The night is still, the streets lie sleeping,
here is the house where my sweetheart lived;
long ago she left this town
yet here stands her house, on the same place.
And there stands a man, staring into the sky
who wrings his hands in violent grief.
I look into his face and shudder
as the moon reveals a reflection of my own.
You nemesis, my very double!
Why do you mimic the agony of a love
that lived in torment in this very house
so many nights, so long ago?
(Heinrich Heine, trans. Hoffman)
On the first night of the full moon, a man looks out of his window. The interplay between moonlight and moon shadow is so compelling he feels he must somehow become part of it. He steps out onto his porch, looks above him at the view through the leaves of an old maple. The broken light draws him in. He begins to walk, eyes on the moon, mind in contemplation of the exuberance he feels when he steps out of the fractured light peeking through leaves, buildings, alleyways, into the full face of the moon. As he walks he begins to feel invincible, larger than life. The moonlight infuses his veins, rays reach finger-like into his very core. He is become Nature and is filled with an overwhelming sense of luminescence and joy.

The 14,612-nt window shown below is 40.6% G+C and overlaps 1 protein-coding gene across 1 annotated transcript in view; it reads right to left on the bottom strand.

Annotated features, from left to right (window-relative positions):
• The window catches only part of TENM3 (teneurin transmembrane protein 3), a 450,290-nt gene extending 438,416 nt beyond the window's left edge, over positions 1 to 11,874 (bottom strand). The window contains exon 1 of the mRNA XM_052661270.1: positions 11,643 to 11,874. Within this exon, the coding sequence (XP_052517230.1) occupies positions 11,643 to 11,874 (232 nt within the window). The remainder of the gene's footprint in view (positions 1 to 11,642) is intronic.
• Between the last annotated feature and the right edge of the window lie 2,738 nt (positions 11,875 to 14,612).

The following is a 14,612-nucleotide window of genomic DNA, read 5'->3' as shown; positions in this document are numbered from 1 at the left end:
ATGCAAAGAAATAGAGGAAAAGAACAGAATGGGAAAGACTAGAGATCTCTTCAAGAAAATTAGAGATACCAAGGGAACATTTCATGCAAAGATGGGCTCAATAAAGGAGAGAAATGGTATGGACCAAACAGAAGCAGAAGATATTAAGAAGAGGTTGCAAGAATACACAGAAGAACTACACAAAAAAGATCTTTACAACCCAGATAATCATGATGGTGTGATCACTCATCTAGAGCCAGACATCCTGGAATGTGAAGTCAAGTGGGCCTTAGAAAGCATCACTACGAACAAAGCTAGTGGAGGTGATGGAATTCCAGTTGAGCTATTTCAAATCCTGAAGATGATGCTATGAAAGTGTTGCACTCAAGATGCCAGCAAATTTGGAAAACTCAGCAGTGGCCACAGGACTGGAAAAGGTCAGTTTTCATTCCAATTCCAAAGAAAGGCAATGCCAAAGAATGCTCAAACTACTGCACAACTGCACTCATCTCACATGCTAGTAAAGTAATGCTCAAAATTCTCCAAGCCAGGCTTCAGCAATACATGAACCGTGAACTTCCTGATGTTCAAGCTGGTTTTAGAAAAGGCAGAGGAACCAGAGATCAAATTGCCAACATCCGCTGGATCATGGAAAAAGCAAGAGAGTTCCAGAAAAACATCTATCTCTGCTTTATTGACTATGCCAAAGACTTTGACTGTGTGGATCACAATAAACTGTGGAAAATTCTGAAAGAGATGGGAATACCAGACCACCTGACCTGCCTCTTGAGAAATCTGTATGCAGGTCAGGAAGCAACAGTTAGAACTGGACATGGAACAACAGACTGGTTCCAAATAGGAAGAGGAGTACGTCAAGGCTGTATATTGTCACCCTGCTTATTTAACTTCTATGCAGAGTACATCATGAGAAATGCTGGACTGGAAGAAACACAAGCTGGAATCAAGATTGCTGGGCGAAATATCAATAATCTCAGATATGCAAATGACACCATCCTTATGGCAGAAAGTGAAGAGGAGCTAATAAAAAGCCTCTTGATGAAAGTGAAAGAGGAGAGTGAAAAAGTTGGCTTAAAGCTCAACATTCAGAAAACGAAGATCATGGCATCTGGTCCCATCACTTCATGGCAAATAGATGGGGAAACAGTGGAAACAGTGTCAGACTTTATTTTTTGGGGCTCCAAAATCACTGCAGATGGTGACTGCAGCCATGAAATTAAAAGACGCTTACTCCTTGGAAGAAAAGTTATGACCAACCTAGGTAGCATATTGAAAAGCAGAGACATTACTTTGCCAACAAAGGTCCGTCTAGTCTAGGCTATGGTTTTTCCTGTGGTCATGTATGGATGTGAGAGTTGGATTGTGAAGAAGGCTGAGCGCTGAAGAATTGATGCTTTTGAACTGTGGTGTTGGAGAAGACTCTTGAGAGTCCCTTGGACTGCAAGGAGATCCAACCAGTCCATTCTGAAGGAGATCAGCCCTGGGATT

Time passes unheeded until some annoyance nags at the corner of his consciousness. He pushes it aside. Still it intrudes, overcomes the luminescence. Drawn out of his moon reverie, the man notices his surroundings. His old neighborhood…and across the rutted street, he sees the house of a former love. His infused light darkens; his feeling of elation dims; he realizes the presence of The Other.
The Other stands in the shadow of the house, baying at the moon. Out of curiosity, the man crosses over. He stands some distance from The Other and realizes that The Other is not baying at the moon, but rather sobbing, shouting, howling at empty windows, relating in his grief a tale of love and deceit.
The light of the moon is broken; its shards stab into the man’s own memories of this house. He turns to The Other. The eyes that greet him are his own; the keening voice, his own. The old brown suit he wore only because she had expressed admiration, the brown suit he had torn and thrown in the refuse bin when he realized her betrayal, here again in pristine newness.
And now the light has turned to anger, to rage, to revisited memories of deception, dreams broken, love betrayed. The man is overcome. He howls at the moon and the desolate house; he howls at the memory of lost love and still it is not enough. The rage bursts forth, renders him, splits him, emerges into an entity all its own…..
News Item: Early this morning another body was found in the Old River District. The police are quite perplexed as the body appears to have been mauled by a large animal. It is unlikely that such an animal is indigenous to this area. Police are advising avoidance of the area and are asking that anyone with information relating to this case step forward.
Dietrich Fischer-Dieskau, Schubert's Der Doppelgänger
(Image: Adam Pieniazek)